Airguns of the American West Part 6
Shooting the Schofield Revolver
As close as it gets to the real thing!
By Dennis Adler
The .177 caliber Schofield revolver is a page right out of Western history, the gun that beat Colt’s to market with the first larger caliber single action cartridge loading revolver, and in 1870 got the bulge on Colt’s with the first U.S. Cavalry orders for a new post Civil War handgun. The topbreak S&W Schofield and No. 3 American models may not have been as famous as the Colt Peacemaker, but they certainly wrote themselves a chapter in the story of the American West. The new .177 caliber Schofield models bring that same heritage to the Western airgun market with two well built and accurate six-shooters.
The finish on the standard Schofield model is matte charcoal black with the look and feel of old time (but not that old) Parkerizing, used on military weapons. The original phosphate process itself, used on steel to resist rusting and corrosion, dates as far back as the 1850s, but didn’t come into prominent use on firearms until WWII. And since the majority of parts on the airgun are cast alloy, it isn’t really Parkerizing, but a hard coat surface that is very resilient, though not overly attractive, nor correct for a Schofield revolver. For those who prefer a period correct finish, Bear River also has a nickel plated model that looks remarkably real.
Dimensionally, the Bear River Schofield is very close in size and balance to an original Schofield civilian model (pictured). With an overall length of 12.5 inches and a 7-inch barrel, the airgun is within fractions of an inch to an original, with a carry weight of 37.5 ounces; a .45 S&W Schofield weighs 39 ounces. Compared to a 7-1/2 inch barrel length Colt SAA, the Schofield and Colt are comparably balanced but almost everyone to a man will find the Colt faster to cock because of the larger hammer and longer hammer spur. For the airguns, the Schofield is a bit nose heavy compared to the 5-1/2 inch barrel length Umarex Colt Peacemaker, and once again the Colt is faster to cock. Of course, in the Old West and even today, speed isn’t as important as accuracy, the Schofield’s rear sight being integral with the large latch release is a tad easier to acquire. In the end, it is the same today as it was 143 years ago; choosing between a Colt and a Smith & Wesson is a matter of personal preference.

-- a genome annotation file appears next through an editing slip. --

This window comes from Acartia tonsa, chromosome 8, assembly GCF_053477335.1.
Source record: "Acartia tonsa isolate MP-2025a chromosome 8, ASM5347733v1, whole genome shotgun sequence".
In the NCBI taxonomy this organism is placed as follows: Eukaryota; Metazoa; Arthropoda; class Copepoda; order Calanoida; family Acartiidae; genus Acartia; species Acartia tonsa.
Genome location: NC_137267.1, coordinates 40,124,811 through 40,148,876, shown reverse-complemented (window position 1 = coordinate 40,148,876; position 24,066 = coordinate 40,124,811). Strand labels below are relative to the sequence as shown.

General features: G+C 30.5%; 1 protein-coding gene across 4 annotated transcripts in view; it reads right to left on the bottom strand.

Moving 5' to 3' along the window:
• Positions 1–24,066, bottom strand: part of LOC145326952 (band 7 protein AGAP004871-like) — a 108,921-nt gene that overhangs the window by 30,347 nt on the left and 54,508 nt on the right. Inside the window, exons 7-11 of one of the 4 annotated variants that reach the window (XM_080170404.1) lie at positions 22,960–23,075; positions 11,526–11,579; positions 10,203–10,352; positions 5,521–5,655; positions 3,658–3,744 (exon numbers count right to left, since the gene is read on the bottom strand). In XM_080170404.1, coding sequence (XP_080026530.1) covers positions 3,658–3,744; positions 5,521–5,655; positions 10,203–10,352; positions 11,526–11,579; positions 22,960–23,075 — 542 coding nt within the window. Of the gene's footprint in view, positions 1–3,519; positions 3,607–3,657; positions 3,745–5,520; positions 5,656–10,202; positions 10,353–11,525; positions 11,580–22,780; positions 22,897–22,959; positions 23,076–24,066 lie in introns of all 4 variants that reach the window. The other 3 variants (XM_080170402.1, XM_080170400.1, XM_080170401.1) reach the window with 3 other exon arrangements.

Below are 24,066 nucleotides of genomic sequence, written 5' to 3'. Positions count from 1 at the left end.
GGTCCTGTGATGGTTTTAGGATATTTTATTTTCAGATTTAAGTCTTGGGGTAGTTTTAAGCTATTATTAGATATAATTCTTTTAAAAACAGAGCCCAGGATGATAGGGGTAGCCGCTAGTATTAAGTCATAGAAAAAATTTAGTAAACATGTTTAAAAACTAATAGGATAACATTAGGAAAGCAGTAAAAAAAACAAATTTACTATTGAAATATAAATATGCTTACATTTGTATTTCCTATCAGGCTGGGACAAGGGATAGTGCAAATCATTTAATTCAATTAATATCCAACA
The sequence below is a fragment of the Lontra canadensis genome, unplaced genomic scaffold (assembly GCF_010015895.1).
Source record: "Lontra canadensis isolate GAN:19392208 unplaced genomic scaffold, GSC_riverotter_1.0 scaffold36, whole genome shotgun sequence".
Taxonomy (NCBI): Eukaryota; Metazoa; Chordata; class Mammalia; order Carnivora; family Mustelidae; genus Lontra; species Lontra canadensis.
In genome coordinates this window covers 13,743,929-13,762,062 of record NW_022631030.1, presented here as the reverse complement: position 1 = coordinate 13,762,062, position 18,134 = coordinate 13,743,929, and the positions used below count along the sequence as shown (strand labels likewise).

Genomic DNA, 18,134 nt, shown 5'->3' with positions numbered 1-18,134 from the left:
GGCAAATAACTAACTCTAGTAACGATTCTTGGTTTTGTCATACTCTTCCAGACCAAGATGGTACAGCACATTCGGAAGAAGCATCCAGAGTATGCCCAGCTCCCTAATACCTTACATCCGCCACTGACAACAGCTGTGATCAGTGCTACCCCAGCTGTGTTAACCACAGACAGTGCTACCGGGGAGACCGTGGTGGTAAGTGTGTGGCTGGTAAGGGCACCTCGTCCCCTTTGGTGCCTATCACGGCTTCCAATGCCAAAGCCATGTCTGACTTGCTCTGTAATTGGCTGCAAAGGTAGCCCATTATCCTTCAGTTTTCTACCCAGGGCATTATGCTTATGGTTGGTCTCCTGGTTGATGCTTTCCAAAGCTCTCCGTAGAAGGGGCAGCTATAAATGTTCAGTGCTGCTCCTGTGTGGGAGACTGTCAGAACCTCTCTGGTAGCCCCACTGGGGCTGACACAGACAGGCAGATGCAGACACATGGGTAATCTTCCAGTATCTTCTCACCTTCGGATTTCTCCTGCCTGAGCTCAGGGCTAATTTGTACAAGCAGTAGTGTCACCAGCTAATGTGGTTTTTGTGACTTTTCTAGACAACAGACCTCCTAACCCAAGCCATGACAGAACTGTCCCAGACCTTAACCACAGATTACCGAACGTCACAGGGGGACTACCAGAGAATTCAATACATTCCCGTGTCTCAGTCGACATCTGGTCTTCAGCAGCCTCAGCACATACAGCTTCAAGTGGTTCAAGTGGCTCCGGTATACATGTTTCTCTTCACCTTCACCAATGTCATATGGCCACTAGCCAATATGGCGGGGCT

The CO2 loads into the Schofield’s grip frame exactly like the Colt Peacemaker, and the left grip panel also has a built-in wrench to tighten the seating screw and pierce the CO2 cartridge. Where the two differ is in loading the BBs into the cartridges. The Colt rounds load BBs (or pellets on the pellet models) into the back of the cartridge where the primer goes on a real pistol round. The Schofield loads BBs (so far there is only a smoothbore BB model available), into the nose of the BB cartridge bullet.
Since extra rounds come with a speed loader, it is really fast to seat six BBs. Once in the speed loader just press all six into a jar lid full of BBs, they almost seat themselves. A quick check to ensure they are all seated to the proper depth, and you’re ready to load. If you don’t have the speed loader, you can hold all six nose-down in your hand and do it almost as quickly.
Loaded with Hornady Black Diamond .177 caliber black anodized steel BBs, and fired offhand from a range of 25 feet, the Schofield put a best six rounds on target measuring 0.75 inches. Out of a total of 24 rounds, all 24 shots struck inside of 3.0 inches with as second six round group measuring 1.125 inches.
Just for the heck of it I shot another six rounds fast draw from the hip at a distance of 10 feet. All six came in low (Old West gut shots) with a spread measuring just under 2-inches on the target. Velocity for the CO2 powered single action with Black Diamond averaged 418 fps. The sights, identical to the original S&W model, are not the greatest in the world but certainly no worse, and on my antique finished model used for the tests, a little better than those of a comparable Colt Peacemaker because of the contrast between the polished front blade and dark rear notch. All things being equal, the Schofield stacks up to the .177 caliber Peacemaker much the same today as it did in the 1870s.
Coming up in Part 7, “So, you hate the matte black finish on the standard Schofield airgun?” Here’s how to make your own antiqued model just like the author’s.
A word about safety
Blowback action airguns provide the look, feel and operation of their cartridge-firing counterparts and this is one reason why they have become so popular. Airguns in general all look like guns, blowback action models more so, and it is important to remember that the vast majority of people can’t tell an airgun from a cartridge gun. Never brandish an airgun in public. Always, and I can never stress this enough, always treat an airgun as you would a cartridge gun. The same manual of operation and safety should always apply.